Among the Akamba, a woman could be hitched to a man who was simply long dead and such a woman was called 'Mulewa' - 'ghost better half. " Athough the 'ghost partner' never fulfilled her 'hubby', she knew he once lived and continued to live a life as a spirit. Mulewa was therefore likely to bear children on her behalf dead spouse by sleeping with other men.

The 'ghost better half' social practice also catered for male children who died in infancy. The bereaved mother counted the years before dead baby could have reached marriageable time, then she would find him a bride-to-be.

Before a woman was identified to be a 'ghost better half', there had to be data that she had already produced a boy. The continuation of the lifeless man's lineage which of his dad was of best importance. Regardless of whether daughters continued to be at home and produced children, they were not regarded as continuing the lineage of these maternal grandfather because kinship in the Akamba community was patrilineal and the children of daughters wouldn't normally belong to the same clan as their grandfather.

A ghost wife was accorded the privileges of a standard wife and her right of inheritance was safeguarded and she received what her lifeless husband could have received from his parents.

Woman-to-Woman Matrimony (Iweto)

The practice of women marrying women is relatively common using societies in Western world Africa, Southern Africa, East Africa, and the Sudan. Yet, besides a total lack of conversation in the favorite media, what is typically called woman-woman matrimony is the subject of a very small body of academic literature.

Cross-culturally, women take wives under three circumstances, all of which increase the status of the female man: 1) barren women and widows take wives to obtain protection under the law over children produced; 2) rich women build up wives to gain prestige and riches in the same way men do through polygyny; and 3) in some societies where women have the to have a daughter-in-law, women without sons can exercise their to a daughter-in-law by marrying a woman and offering her to a non-existent boy.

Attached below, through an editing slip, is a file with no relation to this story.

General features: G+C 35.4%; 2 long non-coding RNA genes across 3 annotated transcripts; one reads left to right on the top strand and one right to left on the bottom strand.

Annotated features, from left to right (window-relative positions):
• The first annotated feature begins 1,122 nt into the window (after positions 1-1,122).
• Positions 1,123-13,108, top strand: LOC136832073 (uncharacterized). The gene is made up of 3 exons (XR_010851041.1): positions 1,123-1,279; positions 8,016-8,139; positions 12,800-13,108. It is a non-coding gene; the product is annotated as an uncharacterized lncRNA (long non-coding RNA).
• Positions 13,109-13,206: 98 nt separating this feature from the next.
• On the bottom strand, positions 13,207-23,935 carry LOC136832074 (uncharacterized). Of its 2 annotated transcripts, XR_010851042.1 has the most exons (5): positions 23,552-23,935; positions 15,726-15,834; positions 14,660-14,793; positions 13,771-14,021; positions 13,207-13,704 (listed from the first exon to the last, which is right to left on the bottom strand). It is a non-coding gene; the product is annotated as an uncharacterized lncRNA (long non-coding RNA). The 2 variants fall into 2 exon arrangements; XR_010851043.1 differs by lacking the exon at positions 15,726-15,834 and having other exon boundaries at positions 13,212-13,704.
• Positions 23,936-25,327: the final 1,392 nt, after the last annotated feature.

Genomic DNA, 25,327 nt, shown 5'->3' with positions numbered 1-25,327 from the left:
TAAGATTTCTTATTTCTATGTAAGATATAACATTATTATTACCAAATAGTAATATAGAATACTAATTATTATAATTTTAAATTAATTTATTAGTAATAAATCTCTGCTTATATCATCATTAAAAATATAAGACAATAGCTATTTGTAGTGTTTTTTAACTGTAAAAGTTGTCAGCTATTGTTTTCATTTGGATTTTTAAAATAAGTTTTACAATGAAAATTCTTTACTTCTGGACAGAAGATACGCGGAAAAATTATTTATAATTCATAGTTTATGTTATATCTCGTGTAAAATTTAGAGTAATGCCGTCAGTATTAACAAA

In each one of these situations, African women are able to manipulate the prevailing system through woman-to-woman marriage in order to achieve higher public and economic position.

Woman-to-woman marriage can also be beneficial to individuals other than the female husband. Woman-to-woman matrimony involves the next people: 1) the feminine hubby herself; 2) if the female husband is already married, her own man (the feminine husband's man); 3) the girl who is hitched by the feminine man - the partner; and 4) the lover(s) of the better half who may pops her children. To secure a full knowledge of the topic, it's important to look at the motivations not only of the wife, but also those of the wife's lover(s) and the man (if any) of the female husband.

The Akamba utilized woman-to-woman marriage (Gynegamy) known as 'Iweto' All ceremonial areas of this marriage were seen, bride-wealth was paid to the girl's father, and all guidelines of divorce applicable in the Akamba community were adhered to. This marriage included one female marrying an other woman, thus supposing control over her and her offspring.

The Akamba female husbands resorted to the form of marriage to help expand their social and financial positions in world. Barren women and widows required wives to obtain rights over children produced. Wealthy Akamba women gathered wives to get prestige and prosperity just as men do through polygamy. The Akamba women who experienced no sons exercised their right to a daughter-in-law by marrying a woman and offering her to a non-existent son.